Mountain, name usually applied to region of land that is raised rather steeply above the surrounding terrain. Mountains are distinguishable from plateaus by mountains’ usually limited summit area (mountains are generally much narrower at the top than at the base) and they are distinguishable from hills by mountains’ generally higher elevation. The elevation, or altitude, of a mountain is given as the height of the summit above sea level. Therefore, a mountain with an elevation of 4000 m (13,100 ft) may rise to a level of only 3000 m (9840 ft) above the surrounding land.
Mountains are normally found in groups or ranges consisting of peaks, ridges, and intermontane (between mountains) valleys. Except for certain mountains that occur singly, the smallest unit pertaining to mountains is the range, comprising either a single complex ridge or a series of ridges generally alike in origin, age, and form. Several closely related ranges in a parallel alignment or chainlike cluster are known as a mountain system; an elongated series of systems forms a mountain chain; and an extensive complex of ranges, systems, and chains is known as a belt, or cordillera.
Geologists believe that most mountains are formed by movements in the earth’s crust. The plate tectonics model has helped explain many of these processes. This model describes the crust of the earth as made up of a number of vast plates that move about at the rate of a few centimeters a year leading to the collision and separation of continents and the subsequent development of mountain belts.
Movements that result in collisions between plates tend to raise the crust by faulting, folding, or arching up layers of rock. Movements that result in separation, or rifting, of plates cause some blocks of crust to sink, leaving other blocks to tower above them. Volcanic eruptions also raise mountains, and much of the world’s volcanic activity is concentrated along the active margins of crustal plates. Finally, some ranges of low mountains are created by nontectonic processes, chief among these being the sculpturing effects of erosion, which wears away softer rock and leaves the harder rock.
Collisions between plates of the earth’s crust trigger various geologic processes that result in crustal uplift. A common process, produced by horizontal compression, is the deformation of crustal strata into folds or wrinkles (see Geomorphology) or the thrusting of vast, thick sheets of rock over one another (see Fault). The Himalayas, for example, were raised by the compression that accompanied collision of the Indian plate with the Eurasian one. Europe’s Alps and Jura Mountains also formed because of horizontal compression, generated in their case by collision of the African plate with the Eurasian one. Similarly, the Appalachian Mountains rose in response to forces caused by repeated collisions between the North American plate and the African and European ones, and most of the Rocky Mountains rose because of the compressive effects generated by collisions between the North American and Pacific plates.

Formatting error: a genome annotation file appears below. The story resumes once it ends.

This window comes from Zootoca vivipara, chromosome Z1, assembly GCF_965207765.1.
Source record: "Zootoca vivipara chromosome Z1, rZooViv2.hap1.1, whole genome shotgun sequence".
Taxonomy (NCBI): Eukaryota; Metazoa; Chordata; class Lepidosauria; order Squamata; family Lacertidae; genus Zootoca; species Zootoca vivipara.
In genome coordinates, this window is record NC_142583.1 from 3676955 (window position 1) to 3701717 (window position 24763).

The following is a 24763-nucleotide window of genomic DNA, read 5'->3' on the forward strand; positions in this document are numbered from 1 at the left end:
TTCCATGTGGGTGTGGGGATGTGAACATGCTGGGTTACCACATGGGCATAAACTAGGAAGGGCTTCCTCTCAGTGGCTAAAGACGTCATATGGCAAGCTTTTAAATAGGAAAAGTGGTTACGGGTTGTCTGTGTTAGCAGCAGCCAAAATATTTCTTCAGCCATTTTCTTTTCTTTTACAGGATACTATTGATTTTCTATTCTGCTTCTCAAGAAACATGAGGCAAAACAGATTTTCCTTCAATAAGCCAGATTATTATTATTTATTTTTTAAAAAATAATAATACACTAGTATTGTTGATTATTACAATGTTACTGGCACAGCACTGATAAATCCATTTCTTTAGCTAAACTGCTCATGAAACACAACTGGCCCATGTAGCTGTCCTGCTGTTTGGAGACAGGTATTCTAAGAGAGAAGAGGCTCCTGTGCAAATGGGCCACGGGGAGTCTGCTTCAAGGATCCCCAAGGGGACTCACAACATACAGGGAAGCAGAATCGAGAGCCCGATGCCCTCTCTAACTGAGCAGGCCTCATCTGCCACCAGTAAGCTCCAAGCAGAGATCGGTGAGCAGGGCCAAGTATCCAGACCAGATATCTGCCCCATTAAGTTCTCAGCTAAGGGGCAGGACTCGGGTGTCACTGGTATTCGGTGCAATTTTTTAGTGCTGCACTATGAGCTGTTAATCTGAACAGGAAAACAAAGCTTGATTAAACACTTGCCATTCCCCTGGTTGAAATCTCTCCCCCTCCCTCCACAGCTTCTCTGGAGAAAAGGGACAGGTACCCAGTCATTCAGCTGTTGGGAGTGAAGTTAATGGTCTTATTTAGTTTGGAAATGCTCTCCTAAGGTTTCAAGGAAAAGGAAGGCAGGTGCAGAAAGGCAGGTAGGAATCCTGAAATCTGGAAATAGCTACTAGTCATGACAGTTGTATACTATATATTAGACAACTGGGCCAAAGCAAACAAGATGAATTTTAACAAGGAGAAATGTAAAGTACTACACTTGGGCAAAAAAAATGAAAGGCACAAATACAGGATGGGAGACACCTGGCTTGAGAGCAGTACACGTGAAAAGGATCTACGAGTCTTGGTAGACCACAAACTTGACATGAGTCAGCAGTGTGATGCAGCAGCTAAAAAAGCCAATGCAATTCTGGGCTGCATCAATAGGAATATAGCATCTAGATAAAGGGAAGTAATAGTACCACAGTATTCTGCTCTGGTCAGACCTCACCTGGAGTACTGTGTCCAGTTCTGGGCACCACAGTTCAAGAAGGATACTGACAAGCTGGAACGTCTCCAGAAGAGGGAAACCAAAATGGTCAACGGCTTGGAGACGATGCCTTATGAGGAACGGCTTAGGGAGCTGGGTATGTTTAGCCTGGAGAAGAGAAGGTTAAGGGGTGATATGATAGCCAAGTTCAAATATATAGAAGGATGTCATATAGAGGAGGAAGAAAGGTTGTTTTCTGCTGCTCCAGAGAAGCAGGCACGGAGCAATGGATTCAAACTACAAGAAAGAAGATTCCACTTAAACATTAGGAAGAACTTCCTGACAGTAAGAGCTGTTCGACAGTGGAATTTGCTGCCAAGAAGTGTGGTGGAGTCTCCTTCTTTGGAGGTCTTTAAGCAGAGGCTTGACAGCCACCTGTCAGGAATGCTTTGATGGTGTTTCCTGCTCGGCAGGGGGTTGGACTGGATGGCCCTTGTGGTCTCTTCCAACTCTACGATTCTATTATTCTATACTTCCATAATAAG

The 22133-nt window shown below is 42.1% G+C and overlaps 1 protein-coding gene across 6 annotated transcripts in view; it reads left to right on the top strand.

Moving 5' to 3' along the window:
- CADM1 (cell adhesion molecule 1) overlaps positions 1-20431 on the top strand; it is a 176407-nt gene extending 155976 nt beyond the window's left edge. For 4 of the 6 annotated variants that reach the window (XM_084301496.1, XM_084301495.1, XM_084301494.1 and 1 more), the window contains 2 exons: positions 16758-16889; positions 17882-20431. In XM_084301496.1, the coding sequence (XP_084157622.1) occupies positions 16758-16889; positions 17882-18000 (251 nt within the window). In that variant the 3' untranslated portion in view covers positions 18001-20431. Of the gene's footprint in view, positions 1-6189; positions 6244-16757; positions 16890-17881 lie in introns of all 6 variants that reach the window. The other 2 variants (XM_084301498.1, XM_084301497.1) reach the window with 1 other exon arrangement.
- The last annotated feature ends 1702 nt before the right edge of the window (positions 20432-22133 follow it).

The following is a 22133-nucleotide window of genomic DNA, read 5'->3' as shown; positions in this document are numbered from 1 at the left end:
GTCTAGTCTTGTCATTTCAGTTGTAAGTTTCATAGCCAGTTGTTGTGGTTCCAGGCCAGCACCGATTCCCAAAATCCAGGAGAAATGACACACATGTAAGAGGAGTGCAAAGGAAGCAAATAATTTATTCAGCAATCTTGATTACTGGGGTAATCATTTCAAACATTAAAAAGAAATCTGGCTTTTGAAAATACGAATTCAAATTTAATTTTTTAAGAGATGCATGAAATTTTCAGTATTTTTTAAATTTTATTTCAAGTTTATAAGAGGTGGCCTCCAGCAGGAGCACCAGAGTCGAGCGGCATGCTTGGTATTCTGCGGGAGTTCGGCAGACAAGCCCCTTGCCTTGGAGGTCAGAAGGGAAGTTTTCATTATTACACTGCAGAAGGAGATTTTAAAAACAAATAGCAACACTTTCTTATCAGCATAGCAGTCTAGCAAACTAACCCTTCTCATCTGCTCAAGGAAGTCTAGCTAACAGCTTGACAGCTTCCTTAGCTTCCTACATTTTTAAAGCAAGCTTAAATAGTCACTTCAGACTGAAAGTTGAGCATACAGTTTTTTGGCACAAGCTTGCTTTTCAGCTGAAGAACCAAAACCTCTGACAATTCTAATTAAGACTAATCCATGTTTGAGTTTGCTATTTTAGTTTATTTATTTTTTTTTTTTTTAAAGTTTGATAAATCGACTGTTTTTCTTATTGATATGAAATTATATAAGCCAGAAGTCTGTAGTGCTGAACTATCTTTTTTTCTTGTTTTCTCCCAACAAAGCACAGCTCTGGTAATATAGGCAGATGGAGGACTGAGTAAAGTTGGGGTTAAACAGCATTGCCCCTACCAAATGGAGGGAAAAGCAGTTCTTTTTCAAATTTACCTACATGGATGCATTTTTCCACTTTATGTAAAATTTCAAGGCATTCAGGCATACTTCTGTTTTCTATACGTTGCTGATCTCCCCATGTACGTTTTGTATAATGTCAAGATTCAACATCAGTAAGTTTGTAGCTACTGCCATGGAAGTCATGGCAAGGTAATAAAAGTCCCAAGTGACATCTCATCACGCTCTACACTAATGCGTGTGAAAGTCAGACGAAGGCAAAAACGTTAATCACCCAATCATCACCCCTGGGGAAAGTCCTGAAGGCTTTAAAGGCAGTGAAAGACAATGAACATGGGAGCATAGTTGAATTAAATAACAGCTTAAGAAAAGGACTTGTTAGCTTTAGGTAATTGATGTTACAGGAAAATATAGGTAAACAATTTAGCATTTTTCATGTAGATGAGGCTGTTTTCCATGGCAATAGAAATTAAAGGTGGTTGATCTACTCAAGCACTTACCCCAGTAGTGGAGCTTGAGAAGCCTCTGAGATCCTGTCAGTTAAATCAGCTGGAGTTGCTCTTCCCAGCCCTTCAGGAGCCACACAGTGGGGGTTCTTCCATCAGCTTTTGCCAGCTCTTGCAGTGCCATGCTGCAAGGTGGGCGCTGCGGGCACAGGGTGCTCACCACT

Formation of a basin-and-range structure, best exemplified by the basin-and-range areas in Nevada and Utah (see Great Basin), is the result of movement of rock along faults, or major deep cracks, in the crust of the earth. Occasionally, such movement, called faulting, causes rock bordering on faults to be lifted vertically in great blocks. The raised edges of the blocks then appear as mountains, the depressed edges as valleys. Such mountains are also widely known as fault-block mountains.
A third type of mountain formed by uplifting is called the dome. The dome structure is typified by the Henry and Abajo Mountains in Utah, and by the Adirondack Mountains in New York. These mountains are created by deep-seated intrusion of igneous, or molten, rock that arches the rocks at the surface.